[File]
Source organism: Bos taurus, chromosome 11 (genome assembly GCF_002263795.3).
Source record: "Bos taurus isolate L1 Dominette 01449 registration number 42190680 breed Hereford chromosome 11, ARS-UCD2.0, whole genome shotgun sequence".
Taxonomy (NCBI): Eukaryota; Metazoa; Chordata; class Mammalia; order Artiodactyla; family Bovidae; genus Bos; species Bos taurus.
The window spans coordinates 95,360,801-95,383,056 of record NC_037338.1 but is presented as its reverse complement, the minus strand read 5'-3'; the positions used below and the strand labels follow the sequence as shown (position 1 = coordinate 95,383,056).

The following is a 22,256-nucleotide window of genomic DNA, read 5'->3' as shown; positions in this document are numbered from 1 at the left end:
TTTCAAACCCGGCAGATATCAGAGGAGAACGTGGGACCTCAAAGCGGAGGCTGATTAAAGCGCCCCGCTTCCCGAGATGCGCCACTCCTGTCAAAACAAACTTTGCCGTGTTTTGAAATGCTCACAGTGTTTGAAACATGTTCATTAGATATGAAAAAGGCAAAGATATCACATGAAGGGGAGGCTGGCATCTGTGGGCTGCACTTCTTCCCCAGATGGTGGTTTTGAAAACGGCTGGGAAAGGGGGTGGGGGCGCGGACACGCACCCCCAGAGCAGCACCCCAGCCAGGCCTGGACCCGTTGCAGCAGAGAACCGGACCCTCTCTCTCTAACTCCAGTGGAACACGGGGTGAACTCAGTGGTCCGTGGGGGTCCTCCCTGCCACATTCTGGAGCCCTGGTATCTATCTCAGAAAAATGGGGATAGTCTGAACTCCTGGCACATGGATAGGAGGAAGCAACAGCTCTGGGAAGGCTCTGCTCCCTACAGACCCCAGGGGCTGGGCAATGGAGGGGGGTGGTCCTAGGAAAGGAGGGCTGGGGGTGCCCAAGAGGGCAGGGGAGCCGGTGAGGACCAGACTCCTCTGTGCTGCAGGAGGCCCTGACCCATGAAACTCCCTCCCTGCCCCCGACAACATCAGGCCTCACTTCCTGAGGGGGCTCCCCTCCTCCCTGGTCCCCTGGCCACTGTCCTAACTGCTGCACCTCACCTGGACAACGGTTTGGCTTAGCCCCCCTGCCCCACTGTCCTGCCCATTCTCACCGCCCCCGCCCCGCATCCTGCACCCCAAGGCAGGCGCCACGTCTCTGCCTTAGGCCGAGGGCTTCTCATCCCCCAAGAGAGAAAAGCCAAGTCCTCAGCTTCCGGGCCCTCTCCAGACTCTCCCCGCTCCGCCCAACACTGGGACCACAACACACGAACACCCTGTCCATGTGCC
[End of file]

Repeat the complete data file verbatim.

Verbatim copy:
Source organism: Bos taurus, chromosome 11 (genome assembly GCF_002263795.3).
Source record: "Bos taurus isolate L1 Dominette 01449 registration number 42190680 breed Hereford chromosome 11, ARS-UCD2.0, whole genome shotgun sequence".
Taxonomy (NCBI): Eukaryota; Metazoa; Chordata; class Mammalia; order Artiodactyla; family Bovidae; genus Bos; species Bos taurus.
The window spans coordinates 95,360,801-95,383,056 of record NC_037338.1 but is presented as its reverse complement, the minus strand read 5'-3'; the positions used below and the strand labels follow the sequence as shown (position 1 = coordinate 95,383,056).

The following is a 22,256-nucleotide window of genomic DNA, read 5'->3' as shown; positions in this document are numbered from 1 at the left end:
TTTCAAACCCGGCAGATATCAGAGGAGAACGTGGGACCTCAAAGCGGAGGCTGATTAAAGCGCCCCGCTTCCCGAGATGCGCCACTCCTGTCAAAACAAACTTTGCCGTGTTTTGAAATGCTCACAGTGTTTGAAACATGTTCATTAGATATGAAAAAGGCAAAGATATCACATGAAGGGGAGGCTGGCATCTGTGGGCTGCACTTCTTCCCCAGATGGTGGTTTTGAAAACGGCTGGGAAAGGGGGTGGGGGCGCGGACACGCACCCCCAGAGCAGCACCCCAGCCAGGCCTGGACCCGTTGCAGCAGAGAACCGGACCCTCTCTCTCTAACTCCAGTGGAACACGGGGTGAACTCAGTGGTCCGTGGGGGTCCTCCCTGCCACATTCTGGAGCCCTGGTATCTATCTCAGAAAAATGGGGATAGTCTGAACTCCTGGCACATGGATAGGAGGAAGCAACAGCTCTGGGAAGGCTCTGCTCCCTACAGACCCCAGGGGCTGGGCAATGGAGGGGGGTGGTCCTAGGAAAGGAGGGCTGGGGGTGCCCAAGAGGGCAGGGGAGCCGGTGAGGACCAGACTCCTCTGTGCTGCAGGAGGCCCTGACCCATGAAACTCCCTCCCTGCCCCCGACAACATCAGGCCTCACTTCCTGAGGGGGCTCCCCTCCTCCCTGGTCCCCTGGCCACTGTCCTAACTGCTGCACCTCACCTGGACAACGGTTTGGCTTAGCCCCCCTGCCCCACTGTCCTGCCCATTCTCACCGCCCCCGCCCCGCATCCTGCACCCCAAGGCAGGCGCCACGTCTCTGCCTTAGGCCGAGGGCTTCTCATCCCCCAAGAGAGAAAAGCCAAGTCCTCAGCTTCCGGGCCCTCTCCAGACTCTCCCCGCTCCGCCCAACACTGGGACCACAACACACGAACACCCTGTCCATGTGCC